The iPhone is no longer the unrivaled king of Apple Inc.
For the first time in nearly seven years, Apple’s
flagship product accounted for less than half of its quarterly revenue, according to an earnings report released Tuesday. Third-quarter iPhone sales of $25.99 billion marked a sharp decrease from a year ago, when iPhone revenue totaled $29.47 billion.
The smartphone accounted for 48% of Apple’s total revenue of $53.8 billion. Last year, it represented 63% of total revenue, and has been a strong majority of Apple sales since the end of 2012.
Apple shares did rise 4% in after-hours trading Tuesday despite the precipitous drop in iPhone sales, as its “Services” division picked up the slack with 12.6% growth to $11.46 billion. Sales of Mac computers surged 11% to $5.82 billion on the wave of better access to core chips from Intel Corp.
and attempts to get products out of China before more tariffs hit. Wearables revenue jumped to $5.5 billion from $3.73 billion a year ago, the equivalent of a Fortune 200 company, Apple Chief Financial Officer Luca Maestri said in a conference call with analysts late Tuesday. Rosy guidance for the fiscal fourth quarter, when Apple is expected to launch new iPhones, also helped.
“Overall, we would characterize this quarter/guidance as a major feather in the cap for the bulls that should drive the stock to new highs over the coming months despite many peers yelling fire in a crowded theater … over the past few months,” Wedbush Securities analyst Daniel Ives said in a note late Tuesday, in which he maintained an outperform rating and $235 price target.
But the strong forecast doesn’t mean it will be smooth sailing for Apple. For a company that has had its fair share of (mostly) ups and a few downs, the current climate feels a bit more treacherous. Even with guidance that beat expectations, Apple is still guiding toward potentially flat or down revenue for the fiscal fourth quarter.
Full earnings story: Apple stock rises after earnings beat, upbeat outlook
Apple faces an occasionally hostile president; exposure to a trade war with China, where most of its iPhones are assembled; a class-action lawsuit against its App Store claiming predatory pricing policies; a reported Justice Department antitrust investigation; and lukewarm consumer reaction to the pricey iPhone.
Apple assembles its products in China, the company’s third-biggest market ($9.16 billion) after the Americas ($25.06 billion) and Europe ($11.93 billion). It’s also its most problematic: Last week, President Donald Trump said he would deny Apple a waiver for Mac Pro parts imported from China.
The heir apparent to Apple’s revenue throne, the surging Services division, isn’t nearly as large as the iPhone unit, and faces increasing pressure to carry the load going forward. Apple TV+, the company’s forthcoming streaming service, could offer a boost, but it faces competition from stalwart Netflix Inc.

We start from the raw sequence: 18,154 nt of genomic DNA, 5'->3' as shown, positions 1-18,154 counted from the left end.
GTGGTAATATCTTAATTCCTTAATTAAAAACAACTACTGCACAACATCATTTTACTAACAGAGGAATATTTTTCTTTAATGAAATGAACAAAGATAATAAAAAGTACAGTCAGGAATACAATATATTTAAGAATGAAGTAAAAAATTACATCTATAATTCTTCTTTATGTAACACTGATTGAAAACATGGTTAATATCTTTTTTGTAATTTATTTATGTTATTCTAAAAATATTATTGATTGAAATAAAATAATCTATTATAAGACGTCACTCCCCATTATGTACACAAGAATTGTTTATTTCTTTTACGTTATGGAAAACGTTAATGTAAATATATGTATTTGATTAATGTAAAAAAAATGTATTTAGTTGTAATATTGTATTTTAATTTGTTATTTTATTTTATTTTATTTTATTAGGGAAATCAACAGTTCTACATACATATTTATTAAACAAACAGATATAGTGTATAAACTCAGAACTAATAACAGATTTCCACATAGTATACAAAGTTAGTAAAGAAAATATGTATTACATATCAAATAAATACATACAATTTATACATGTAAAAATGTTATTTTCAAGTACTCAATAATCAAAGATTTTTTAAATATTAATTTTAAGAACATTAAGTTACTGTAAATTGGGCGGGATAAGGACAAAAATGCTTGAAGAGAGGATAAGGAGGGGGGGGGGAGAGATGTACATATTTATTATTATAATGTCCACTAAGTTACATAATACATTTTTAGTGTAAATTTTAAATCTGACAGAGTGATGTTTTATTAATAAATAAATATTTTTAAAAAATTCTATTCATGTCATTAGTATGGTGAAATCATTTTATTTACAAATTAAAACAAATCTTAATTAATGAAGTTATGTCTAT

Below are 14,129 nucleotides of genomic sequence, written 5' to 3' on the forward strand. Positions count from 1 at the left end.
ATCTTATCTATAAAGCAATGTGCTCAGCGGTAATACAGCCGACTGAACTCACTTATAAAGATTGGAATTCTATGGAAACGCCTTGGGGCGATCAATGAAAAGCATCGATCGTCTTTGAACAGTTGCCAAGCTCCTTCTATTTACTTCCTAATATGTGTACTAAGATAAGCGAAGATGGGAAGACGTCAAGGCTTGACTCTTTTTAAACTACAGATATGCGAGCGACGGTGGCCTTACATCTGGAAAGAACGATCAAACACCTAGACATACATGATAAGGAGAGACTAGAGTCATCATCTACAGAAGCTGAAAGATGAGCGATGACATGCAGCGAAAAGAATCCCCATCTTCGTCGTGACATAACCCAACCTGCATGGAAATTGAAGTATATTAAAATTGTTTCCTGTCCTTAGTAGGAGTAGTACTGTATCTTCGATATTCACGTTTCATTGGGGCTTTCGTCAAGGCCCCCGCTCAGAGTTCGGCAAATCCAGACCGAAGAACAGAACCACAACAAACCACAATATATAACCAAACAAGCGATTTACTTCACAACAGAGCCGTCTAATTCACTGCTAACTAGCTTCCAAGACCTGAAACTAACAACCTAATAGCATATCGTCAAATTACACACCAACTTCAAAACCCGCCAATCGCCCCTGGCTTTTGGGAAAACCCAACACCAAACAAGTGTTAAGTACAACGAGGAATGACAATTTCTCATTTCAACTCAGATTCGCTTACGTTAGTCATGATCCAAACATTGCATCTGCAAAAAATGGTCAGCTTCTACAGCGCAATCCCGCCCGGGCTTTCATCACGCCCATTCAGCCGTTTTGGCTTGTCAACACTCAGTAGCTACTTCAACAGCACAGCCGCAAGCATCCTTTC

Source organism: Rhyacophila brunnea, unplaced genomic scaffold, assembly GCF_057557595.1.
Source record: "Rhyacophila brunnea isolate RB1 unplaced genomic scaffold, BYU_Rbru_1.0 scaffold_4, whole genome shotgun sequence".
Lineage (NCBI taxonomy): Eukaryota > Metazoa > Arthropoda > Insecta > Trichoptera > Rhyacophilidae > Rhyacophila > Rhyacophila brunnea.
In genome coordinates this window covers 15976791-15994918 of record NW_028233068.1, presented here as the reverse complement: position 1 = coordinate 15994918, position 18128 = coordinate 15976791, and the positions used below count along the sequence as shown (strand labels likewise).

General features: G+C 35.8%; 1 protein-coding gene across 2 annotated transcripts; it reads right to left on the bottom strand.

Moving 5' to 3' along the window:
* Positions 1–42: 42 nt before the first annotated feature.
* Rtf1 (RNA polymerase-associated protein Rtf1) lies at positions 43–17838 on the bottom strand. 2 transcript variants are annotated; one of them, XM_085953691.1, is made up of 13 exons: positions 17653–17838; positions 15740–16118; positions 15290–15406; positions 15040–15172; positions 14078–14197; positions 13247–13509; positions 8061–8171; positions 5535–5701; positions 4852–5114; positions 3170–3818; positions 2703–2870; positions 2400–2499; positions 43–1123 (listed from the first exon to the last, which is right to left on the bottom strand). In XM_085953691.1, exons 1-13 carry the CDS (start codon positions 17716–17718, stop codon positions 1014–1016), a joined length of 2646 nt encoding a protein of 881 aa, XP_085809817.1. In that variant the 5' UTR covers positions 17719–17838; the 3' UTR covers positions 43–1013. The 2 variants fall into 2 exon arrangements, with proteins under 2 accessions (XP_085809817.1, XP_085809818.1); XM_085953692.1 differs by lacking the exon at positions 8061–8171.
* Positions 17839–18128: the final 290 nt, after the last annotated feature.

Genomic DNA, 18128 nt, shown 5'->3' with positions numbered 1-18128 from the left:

as well as newcomers Walt Disney Co.
HBO Max, and Comcast Corp.’s
NBCUniversal. Adding to its uncertainty, Apple has not announced pricing for its service, and will have to shell out plenty to develop original content in a highly competitive environment.
While Chief Executive Tim Cook hinted in a statement about major product launches across all categories later this year, the most closely watched is likely to be iPhone, whose sales have flagged amid grousing about lack of innovation in its design and features.
When pressed by one analyst about iPhone growth, Cook sidestepped the topic, calling Apple’s current hardware product lineup its strongest ever. He repeatedly invoked augmented reality as a technology that will improve sales across Apple’s computing platforms.
See also: Apple looks ahead to 5G with purchase of Intel’s smartphone-modem unit
The iPhone could use an innovative kick in the behind, with most eyes looking toward 5G, the superfast wireless technology that Samsung Electronics Co. Ltd.
and Huawei Technologies have already begun to integrate in their smartphones. Apple’s $1 billion acquisition of Intel’s smartphone modem division includes assets such as 5G-related intellectual property and its employees, but Apple fans probably will have to wait until late 2020 for any 5G products, based on recent reports and speculation around the company’s product plans.
“In terms of 5G, we’re in the extremely early, early innings of it,” Cook said in the conference call, though he refused to discuss Apple’s product roadmap.
Analysts see 5G in Apple’s plans next year. “We expect the narrative to shift more toward new services launch in 2H and to a 5G story heading into 2020,” Bank of America Merrill Lynch analyst Wamsi Mohan wrote in a July 24 note.
“Investor sentiment remains negative despite improving iPhone and Services data points, with low expectations for Sept. quarter suggesting a positive setup into earnings,” Morgan Stanley Katy Huberty wrote in a July 22 note to clients.